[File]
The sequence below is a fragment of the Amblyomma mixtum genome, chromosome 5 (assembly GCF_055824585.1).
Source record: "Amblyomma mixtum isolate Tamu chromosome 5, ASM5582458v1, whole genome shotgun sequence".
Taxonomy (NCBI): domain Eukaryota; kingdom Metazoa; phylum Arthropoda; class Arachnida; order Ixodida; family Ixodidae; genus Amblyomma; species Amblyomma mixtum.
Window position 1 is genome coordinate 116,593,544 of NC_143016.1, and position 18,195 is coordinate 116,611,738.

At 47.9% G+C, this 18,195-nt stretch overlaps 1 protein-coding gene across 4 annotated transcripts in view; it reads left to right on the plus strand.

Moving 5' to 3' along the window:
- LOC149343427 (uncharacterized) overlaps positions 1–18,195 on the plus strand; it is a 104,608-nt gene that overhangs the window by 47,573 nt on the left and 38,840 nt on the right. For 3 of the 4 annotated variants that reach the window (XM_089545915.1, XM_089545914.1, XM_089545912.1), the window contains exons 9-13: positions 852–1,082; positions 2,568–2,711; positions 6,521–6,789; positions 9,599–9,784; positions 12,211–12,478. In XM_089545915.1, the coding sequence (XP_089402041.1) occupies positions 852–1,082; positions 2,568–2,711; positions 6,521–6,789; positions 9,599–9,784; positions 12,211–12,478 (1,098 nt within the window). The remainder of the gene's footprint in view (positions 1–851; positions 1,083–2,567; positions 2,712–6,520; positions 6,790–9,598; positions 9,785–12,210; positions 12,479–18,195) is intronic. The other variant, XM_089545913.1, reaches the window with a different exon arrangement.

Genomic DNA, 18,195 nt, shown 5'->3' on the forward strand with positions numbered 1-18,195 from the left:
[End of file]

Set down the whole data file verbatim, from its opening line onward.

The sequence below is a fragment of the Amblyomma mixtum genome, chromosome 5 (assembly GCF_055824585.1).
Source record: "Amblyomma mixtum isolate Tamu chromosome 5, ASM5582458v1, whole genome shotgun sequence".
Taxonomy (NCBI): domain Eukaryota; kingdom Metazoa; phylum Arthropoda; class Arachnida; order Ixodida; family Ixodidae; genus Amblyomma; species Amblyomma mixtum.
Window position 1 is genome coordinate 116,593,544 of NC_143016.1, and position 18,195 is coordinate 116,611,738.

At 47.9% G+C, this 18,195-nt stretch overlaps 1 protein-coding gene across 4 annotated transcripts in view; it reads left to right on the plus strand.

Moving 5' to 3' along the window:
- LOC149343427 (uncharacterized) overlaps positions 1–18,195 on the plus strand; it is a 104,608-nt gene that overhangs the window by 47,573 nt on the left and 38,840 nt on the right. For 3 of the 4 annotated variants that reach the window (XM_089545915.1, XM_089545914.1, XM_089545912.1), the window contains exons 9-13: positions 852–1,082; positions 2,568–2,711; positions 6,521–6,789; positions 9,599–9,784; positions 12,211–12,478. In XM_089545915.1, the coding sequence (XP_089402041.1) occupies positions 852–1,082; positions 2,568–2,711; positions 6,521–6,789; positions 9,599–9,784; positions 12,211–12,478 (1,098 nt within the window). The remainder of the gene's footprint in view (positions 1–851; positions 1,083–2,567; positions 2,712–6,520; positions 6,790–9,598; positions 9,785–12,210; positions 12,479–18,195) is intronic. The other variant, XM_089545913.1, reaches the window with a different exon arrangement.

Genomic DNA, 18,195 nt, shown 5'->3' on the forward strand with positions numbered 1-18,195 from the left: